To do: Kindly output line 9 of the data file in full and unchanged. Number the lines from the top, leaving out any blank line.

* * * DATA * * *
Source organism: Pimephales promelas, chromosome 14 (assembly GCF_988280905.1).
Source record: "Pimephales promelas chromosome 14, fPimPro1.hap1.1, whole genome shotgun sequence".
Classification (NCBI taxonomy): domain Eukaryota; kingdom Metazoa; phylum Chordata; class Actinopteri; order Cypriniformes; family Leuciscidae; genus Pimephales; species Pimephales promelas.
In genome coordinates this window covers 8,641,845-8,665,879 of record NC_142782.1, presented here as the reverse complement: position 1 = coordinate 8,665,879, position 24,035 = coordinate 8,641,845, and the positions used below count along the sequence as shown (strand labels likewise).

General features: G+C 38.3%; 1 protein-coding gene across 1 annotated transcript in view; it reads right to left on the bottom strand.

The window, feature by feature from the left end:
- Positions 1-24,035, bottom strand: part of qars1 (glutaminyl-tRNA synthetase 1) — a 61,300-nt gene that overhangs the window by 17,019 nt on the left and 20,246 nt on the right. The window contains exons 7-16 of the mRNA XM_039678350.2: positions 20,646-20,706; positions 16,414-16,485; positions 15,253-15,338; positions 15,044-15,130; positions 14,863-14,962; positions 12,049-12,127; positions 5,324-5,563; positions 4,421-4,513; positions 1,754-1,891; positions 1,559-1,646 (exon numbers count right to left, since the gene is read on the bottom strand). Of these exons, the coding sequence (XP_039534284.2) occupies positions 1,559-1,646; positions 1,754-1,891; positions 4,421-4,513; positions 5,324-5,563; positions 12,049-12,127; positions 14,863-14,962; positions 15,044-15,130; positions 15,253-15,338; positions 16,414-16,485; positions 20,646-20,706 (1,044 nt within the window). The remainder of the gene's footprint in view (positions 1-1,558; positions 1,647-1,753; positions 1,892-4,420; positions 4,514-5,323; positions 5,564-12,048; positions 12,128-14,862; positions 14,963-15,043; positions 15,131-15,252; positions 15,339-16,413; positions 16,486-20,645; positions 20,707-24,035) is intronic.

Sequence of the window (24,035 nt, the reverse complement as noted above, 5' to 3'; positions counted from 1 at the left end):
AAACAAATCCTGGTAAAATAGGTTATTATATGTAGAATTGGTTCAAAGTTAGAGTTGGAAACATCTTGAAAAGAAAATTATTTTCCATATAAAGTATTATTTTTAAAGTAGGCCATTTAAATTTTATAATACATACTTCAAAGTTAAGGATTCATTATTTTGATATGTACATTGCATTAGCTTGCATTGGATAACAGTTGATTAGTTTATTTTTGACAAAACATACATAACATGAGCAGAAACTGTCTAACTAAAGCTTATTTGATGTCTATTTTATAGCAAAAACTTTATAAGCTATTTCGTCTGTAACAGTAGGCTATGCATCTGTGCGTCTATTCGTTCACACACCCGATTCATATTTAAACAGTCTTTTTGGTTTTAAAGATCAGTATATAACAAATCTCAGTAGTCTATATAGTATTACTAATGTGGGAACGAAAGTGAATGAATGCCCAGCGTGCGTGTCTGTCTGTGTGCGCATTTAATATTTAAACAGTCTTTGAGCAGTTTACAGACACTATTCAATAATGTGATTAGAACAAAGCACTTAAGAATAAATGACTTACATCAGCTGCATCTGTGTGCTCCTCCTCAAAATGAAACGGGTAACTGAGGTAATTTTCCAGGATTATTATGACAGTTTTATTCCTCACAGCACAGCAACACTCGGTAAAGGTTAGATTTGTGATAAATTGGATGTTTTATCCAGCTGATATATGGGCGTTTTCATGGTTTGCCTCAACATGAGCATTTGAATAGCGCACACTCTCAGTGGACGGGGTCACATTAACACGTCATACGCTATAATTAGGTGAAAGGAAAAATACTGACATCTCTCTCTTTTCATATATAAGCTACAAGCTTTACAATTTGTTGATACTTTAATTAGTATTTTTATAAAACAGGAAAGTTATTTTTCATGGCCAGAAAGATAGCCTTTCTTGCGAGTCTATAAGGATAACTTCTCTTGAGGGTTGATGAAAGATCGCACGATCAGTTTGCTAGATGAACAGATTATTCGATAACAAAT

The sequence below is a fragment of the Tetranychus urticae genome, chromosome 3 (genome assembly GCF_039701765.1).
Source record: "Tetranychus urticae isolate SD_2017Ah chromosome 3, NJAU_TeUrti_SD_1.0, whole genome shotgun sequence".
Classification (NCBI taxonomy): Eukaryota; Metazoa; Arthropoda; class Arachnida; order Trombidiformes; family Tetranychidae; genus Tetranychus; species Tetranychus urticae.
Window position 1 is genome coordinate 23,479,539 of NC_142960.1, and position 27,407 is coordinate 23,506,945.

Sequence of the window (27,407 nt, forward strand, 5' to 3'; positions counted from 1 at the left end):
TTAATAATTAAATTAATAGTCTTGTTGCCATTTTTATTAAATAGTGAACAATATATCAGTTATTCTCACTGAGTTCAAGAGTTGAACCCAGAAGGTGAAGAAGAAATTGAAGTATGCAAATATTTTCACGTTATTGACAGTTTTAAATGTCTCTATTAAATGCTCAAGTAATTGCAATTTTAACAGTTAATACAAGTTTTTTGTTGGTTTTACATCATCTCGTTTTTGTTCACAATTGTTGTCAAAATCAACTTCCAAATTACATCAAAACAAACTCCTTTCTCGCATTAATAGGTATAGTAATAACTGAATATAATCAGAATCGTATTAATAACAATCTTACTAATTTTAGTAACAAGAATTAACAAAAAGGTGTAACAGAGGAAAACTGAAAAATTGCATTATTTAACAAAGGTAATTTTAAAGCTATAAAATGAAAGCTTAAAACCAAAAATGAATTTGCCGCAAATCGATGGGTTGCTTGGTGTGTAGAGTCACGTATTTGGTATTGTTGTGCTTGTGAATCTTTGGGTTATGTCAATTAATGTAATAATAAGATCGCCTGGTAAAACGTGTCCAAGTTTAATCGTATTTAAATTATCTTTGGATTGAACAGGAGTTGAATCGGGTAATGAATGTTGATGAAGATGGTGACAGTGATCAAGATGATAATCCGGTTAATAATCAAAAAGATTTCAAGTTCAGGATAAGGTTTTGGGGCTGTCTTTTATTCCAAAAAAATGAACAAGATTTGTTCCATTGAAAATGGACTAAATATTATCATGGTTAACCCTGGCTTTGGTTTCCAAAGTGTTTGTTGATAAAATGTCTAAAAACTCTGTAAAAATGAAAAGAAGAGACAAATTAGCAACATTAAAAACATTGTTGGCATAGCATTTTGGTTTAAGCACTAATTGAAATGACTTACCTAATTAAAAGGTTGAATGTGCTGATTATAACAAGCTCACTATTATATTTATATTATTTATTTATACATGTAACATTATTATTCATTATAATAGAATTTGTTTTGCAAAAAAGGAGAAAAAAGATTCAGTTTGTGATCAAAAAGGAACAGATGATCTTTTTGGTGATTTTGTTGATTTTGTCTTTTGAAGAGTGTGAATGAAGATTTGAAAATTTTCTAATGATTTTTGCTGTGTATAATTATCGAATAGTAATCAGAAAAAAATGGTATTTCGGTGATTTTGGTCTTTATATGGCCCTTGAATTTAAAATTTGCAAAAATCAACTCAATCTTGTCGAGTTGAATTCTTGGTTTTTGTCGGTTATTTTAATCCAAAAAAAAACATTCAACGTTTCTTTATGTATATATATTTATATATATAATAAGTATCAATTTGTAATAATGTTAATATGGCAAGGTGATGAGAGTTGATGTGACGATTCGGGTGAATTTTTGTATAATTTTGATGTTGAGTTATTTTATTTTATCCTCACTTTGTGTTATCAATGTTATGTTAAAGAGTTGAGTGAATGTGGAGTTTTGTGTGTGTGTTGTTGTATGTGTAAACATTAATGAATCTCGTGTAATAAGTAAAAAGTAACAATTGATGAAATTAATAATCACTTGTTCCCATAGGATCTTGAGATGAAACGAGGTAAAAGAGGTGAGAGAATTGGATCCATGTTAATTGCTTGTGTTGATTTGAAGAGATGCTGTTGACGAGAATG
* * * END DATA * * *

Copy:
AAACAAATCCTGGTAAAATAGGTTATTATATGTAGAATTGGTTCAAAGTTAGAGTTGGAAACATCTTGAAAAGAAAATTATTTTCCATATAAAGTATTATTTTTAAAGTAGGCCATTTAAATTTTATAATACATACTTCAAAGTTAAGGATTCATTATTTTGATATGTACATTGCATTAGCTTGCATTGGATAACAGTTGATTAGTTTATTTTTGACAAAACATACATAACATGAGCAGAAACTGTCTAACTAAAGCTTATTTGATGTCTATTTTATAGCAAAAACTTTATAAGCTATTTCGTCTGTAACAGTAGGCTATGCATCTGTGCGTCTATTCGTTCACACACCCGATTCATATTTAAACAGTCTTTTTGGTTTTAAAGATCAGTATATAACAAATCTCAGTAGTCTATATAGTATTACTAATGTGGGAACGAAAGTGAATGAATGCCCAGCGTGCGTGTCTGTCTGTGTGCGCATTTAATATTTAAACAGTCTTTGAGCAGTTTACAGACACTATTCAATAATGTGATTAGAACAAAGCACTTAAGAATAAATGACTTACATCAGCTGCATCTGTGTGCTCCTCCTCAAAATGAAACGGGTAACTGAGGTAATTTTCCAGGATTATTATGACAGTTTTATTCCTCACAGCACAGCAACACTCGGTAAAGGTTAGATTTGTGATAAATTGGATGTTTTATCCAGCTGATATATGGGCGTTTTCATGGTTTGCCTCAACATGAGCATTTGAATAGCGCACACTCTCAGTGGACGGGGTCACATTAACACGTCATACGCTATAATTAGGTGAAAGGAAAAATACTGACATCTCTCTCTTTTCATATATAAGCTACAAGCTTTACAATTTGTTGATACTTTAATTAGTATTTTTATAAAACAGGAAAGTTATTTTTCATGGCCAGAAAGATAGCCTTTCTTGCGAGTCTATAAGGATAACTTCTCTTGAGGGTTGATGAAAGATCGCACGATCAGTTTGCTAGATGAACAGATTATTCGATAACAAAT